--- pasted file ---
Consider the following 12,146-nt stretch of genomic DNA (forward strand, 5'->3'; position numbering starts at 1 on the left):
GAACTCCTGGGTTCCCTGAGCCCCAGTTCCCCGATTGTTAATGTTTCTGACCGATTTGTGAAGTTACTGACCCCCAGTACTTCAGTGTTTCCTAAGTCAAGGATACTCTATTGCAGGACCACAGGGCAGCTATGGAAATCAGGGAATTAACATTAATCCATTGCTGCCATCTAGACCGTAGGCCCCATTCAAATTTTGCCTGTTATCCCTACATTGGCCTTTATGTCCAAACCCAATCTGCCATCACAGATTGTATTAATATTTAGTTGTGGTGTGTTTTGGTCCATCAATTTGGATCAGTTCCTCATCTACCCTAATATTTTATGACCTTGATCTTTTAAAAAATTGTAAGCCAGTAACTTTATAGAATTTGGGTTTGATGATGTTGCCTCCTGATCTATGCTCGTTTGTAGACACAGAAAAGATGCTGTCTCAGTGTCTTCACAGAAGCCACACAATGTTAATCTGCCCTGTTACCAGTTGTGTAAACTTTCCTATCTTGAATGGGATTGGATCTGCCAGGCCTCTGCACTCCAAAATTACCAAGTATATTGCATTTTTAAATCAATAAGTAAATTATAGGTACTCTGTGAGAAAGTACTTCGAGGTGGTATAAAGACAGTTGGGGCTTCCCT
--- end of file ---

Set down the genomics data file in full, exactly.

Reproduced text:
Consider the following 12,146-nt stretch of genomic DNA (forward strand, 5'->3'; position numbering starts at 1 on the left):
GAACTCCTGGGTTCCCTGAGCCCCAGTTCCCCGATTGTTAATGTTTCTGACCGATTTGTGAAGTTACTGACCCCCAGTACTTCAGTGTTTCCTAAGTCAAGGATACTCTATTGCAGGACCACAGGGCAGCTATGGAAATCAGGGAATTAACATTAATCCATTGCTGCCATCTAGACCGTAGGCCCCATTCAAATTTTGCCTGTTATCCCTACATTGGCCTTTATGTCCAAACCCAATCTGCCATCACAGATTGTATTAATATTTAGTTGTGGTGTGTTTTGGTCCATCAATTTGGATCAGTTCCTCATCTACCCTAATATTTTATGACCTTGATCTTTTAAAAAATTGTAAGCCAGTAACTTTATAGAATTTGGGTTTGATGATGTTGCCTCCTGATCTATGCTCGTTTGTAGACACAGAAAAGATGCTGTCTCAGTGTCTTCACAGAAGCCACACAATGTTAATCTGCCCTGTTACCAGTTGTGTAAACTTTCCTATCTTGAATGGGATTGGATCTGCCAGGCCTCTGCACTCCAAAATTACCAAGTATATTGCATTTTTAAATCAATAAGTAAATTATAGGTACTCTGTGAGAAAGTACTTCGAGGTGGTATAAAGACAGTTGGGGCTTCCCT